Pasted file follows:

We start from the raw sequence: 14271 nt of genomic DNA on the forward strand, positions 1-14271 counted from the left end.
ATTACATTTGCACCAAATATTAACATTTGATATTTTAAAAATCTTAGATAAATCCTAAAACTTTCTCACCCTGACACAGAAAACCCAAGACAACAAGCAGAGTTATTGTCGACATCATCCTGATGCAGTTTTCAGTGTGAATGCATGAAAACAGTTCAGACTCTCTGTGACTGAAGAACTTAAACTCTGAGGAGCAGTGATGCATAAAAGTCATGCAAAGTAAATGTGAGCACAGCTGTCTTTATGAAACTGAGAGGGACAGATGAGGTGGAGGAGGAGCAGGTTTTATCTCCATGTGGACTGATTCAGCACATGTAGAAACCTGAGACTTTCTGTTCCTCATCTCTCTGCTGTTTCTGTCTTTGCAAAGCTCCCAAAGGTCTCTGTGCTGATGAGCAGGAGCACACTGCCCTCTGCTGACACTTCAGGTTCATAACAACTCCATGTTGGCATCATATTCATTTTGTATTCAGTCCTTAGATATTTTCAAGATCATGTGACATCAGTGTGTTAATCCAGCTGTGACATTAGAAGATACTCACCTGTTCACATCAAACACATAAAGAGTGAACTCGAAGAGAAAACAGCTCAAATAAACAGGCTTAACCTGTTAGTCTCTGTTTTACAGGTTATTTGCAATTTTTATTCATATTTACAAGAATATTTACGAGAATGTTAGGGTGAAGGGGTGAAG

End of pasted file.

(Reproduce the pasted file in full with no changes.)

We start from the raw sequence: 14271 nt of genomic DNA on the forward strand, positions 1-14271 counted from the left end.
ATTACATTTGCACCAAATATTAACATTTGATATTTTAAAAATCTTAGATAAATCCTAAAACTTTCTCACCCTGACACAGAAAACCCAAGACAACAAGCAGAGTTATTGTCGACATCATCCTGATGCAGTTTTCAGTGTGAATGCATGAAAACAGTTCAGACTCTCTGTGACTGAAGAACTTAAACTCTGAGGAGCAGTGATGCATAAAAGTCATGCAAAGTAAATGTGAGCACAGCTGTCTTTATGAAACTGAGAGGGACAGATGAGGTGGAGGAGGAGCAGGTTTTATCTCCATGTGGACTGATTCAGCACATGTAGAAACCTGAGACTTTCTGTTCCTCATCTCTCTGCTGTTTCTGTCTTTGCAAAGCTCCCAAAGGTCTCTGTGCTGATGAGCAGGAGCACACTGCCCTCTGCTGACACTTCAGGTTCATAACAACTCCATGTTGGCATCATATTCATTTTGTATTCAGTCCTTAGATATTTTCAAGATCATGTGACATCAGTGTGTTAATCCAGCTGTGACATTAGAAGATACTCACCTGTTCACATCAAACACATAAAGAGTGAACTCGAAGAGAAAACAGCTCAAATAAACAGGCTTAACCTGTTAGTCTCTGTTTTACAGGTTATTTGCAATTTTTATTCATATTTACAAGAATATTTACGAGAATGTTAGGGTGAAGGGGTGAAG